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Military members help secure bases with Eagle Eyes

5/24/2007 - RAMSTEIN AIR BASE, Germany (AFPN) -- With a limited number of Office of Special Investigations agents and Security Forces members, it is up to Airmen and their families with Eagle Eyes to help make sure the area they live in is safe.

The Eagle Eyes program provides a single point of contact to report suspicious activity at Ramstein Air Base and every military installation.

While keeping an eye out for suspicious patterns of behavior, OSI officials recommend reporting the situation and not confronting the people.

"They shouldn't confront the individual they think is suspicious," said OSI Special Agent Paul Desautels. "If they're looking suspicious, they might also be dangerous. If you have a camera phone, that's great, but don't try to make yourself a target by doing that. Write down what you can, get to a phone and contact the law enforcement desk."

While walking his dog around his neighborhood Tech. Sgt. Daniel MacDonald of the 435th Civil Engineer Squadron here noticed something suspicious. He made a mental note of the situation and tried to remember as many details as he could.

"I registered the incident and (had) Eagle Eyes in my head, but I didn't have the number on our refrigerator at home or anything like that," Sergeant MacDonald said. "Later, I saw the pamphlet and knew I needed to call.

"I found the reaction kind of overwhelming," he said. "Within an hour I was being called in to fill out a report, and I needed to come down at the end of the day to talk with them again, and they turned around and were briefing (Gen. William T. Hobbins, the U.S. Air Forces in Europe commander). They've even called one time since the incident."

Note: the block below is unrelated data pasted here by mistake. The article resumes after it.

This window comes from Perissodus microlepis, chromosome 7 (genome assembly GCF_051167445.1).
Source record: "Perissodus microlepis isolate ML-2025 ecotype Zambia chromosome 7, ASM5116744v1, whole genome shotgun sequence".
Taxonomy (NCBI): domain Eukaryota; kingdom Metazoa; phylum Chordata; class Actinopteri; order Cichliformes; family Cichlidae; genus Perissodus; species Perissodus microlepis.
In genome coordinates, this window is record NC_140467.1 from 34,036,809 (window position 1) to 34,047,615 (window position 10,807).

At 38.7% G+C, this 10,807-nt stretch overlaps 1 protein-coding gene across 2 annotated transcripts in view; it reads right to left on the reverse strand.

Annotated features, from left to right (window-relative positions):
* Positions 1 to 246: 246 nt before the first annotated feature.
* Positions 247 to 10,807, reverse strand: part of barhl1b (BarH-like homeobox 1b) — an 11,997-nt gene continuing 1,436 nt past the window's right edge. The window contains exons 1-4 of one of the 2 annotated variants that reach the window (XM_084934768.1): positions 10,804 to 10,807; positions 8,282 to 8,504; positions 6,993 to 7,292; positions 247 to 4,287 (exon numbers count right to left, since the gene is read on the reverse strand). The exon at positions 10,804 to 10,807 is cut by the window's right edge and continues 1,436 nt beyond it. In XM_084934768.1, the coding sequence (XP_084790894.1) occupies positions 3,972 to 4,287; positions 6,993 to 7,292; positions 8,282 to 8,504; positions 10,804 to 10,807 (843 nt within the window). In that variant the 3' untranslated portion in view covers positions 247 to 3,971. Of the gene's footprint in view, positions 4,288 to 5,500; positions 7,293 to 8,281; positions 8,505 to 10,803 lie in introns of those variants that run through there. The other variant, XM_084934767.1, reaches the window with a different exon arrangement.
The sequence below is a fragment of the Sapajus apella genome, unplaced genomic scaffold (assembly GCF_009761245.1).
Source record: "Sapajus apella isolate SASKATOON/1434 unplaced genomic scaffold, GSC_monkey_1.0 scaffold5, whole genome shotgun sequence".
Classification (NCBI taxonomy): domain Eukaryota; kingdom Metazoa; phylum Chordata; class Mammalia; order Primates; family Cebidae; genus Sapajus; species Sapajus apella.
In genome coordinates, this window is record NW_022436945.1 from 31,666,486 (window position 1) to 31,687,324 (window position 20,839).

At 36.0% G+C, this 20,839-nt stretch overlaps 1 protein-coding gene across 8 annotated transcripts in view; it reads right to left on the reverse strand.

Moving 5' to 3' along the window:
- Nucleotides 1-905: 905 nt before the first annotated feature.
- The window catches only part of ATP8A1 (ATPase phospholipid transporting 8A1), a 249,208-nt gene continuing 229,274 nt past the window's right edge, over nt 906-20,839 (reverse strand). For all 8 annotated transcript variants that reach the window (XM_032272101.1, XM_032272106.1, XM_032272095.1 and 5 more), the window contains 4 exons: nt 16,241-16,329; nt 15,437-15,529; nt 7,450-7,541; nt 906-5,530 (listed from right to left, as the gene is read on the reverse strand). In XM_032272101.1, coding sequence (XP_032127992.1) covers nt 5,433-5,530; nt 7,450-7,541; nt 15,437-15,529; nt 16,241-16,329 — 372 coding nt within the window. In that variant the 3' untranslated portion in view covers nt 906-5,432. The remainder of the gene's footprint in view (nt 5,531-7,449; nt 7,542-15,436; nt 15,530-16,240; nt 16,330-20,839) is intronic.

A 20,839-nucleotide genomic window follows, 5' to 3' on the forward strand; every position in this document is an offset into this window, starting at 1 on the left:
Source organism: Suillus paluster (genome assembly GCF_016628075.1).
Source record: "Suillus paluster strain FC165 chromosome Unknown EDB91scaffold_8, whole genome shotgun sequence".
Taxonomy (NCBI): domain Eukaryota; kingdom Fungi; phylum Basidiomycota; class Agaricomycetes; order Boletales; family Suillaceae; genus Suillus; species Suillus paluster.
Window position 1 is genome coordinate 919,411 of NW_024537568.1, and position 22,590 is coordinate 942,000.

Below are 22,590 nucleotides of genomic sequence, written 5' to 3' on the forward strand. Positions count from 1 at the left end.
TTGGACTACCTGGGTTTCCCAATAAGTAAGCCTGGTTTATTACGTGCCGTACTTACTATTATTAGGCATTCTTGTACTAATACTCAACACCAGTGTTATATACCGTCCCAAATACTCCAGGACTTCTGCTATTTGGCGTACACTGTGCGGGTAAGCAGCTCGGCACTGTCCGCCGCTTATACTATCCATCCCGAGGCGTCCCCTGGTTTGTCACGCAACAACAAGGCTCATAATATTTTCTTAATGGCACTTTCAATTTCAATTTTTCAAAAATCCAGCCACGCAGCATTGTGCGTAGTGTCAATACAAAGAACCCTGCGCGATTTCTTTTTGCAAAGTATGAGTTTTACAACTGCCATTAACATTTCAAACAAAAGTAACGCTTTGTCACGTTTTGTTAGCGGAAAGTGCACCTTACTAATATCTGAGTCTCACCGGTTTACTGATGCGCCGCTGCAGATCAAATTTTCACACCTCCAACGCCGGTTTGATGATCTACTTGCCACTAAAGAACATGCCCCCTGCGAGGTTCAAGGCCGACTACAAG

Now Sergeant Macdonald makes sure he has the number available, and his wife knows the number as well.

"Family members may be more important to the Eagle Eyes program than active-duty members just because while the active-duty member is out of the neighborhood, their family is there seeing the activity at the bus stops and other houses," Agent Desautels said. "They're the ones who are going to notice the little differences."

Sergeant MacDonald was personally thanked for his vigilance by both General Hobbins and Chief Master Sgt. Gary Coleman, the USAFE command chief.

"They surprised me during the middle of a class. They came in while I was briefing and they both gave me a coin," Sergeant MacDonald said. "To see how fast these things move really makes me feel like I can make a difference." 

According to OSI officials, there are seven patterns of behavior in particular to keep an eye out for. 

Surveillance: Someone recording or monitoring activities. This may include the use of cameras (either still or video), note taking, drawing diagrams, annotating on maps or using binoculars or other vision-enhancing devices.

Elicitation: People or organizations attempting to gain information about military operations, capabilities, or people. Elicitation attempts may be made by mail, fax, telephone, or in person. Examples could include being approached and asked about what's happening at the base, troop strength numbers, the number of airplanes on base, etc.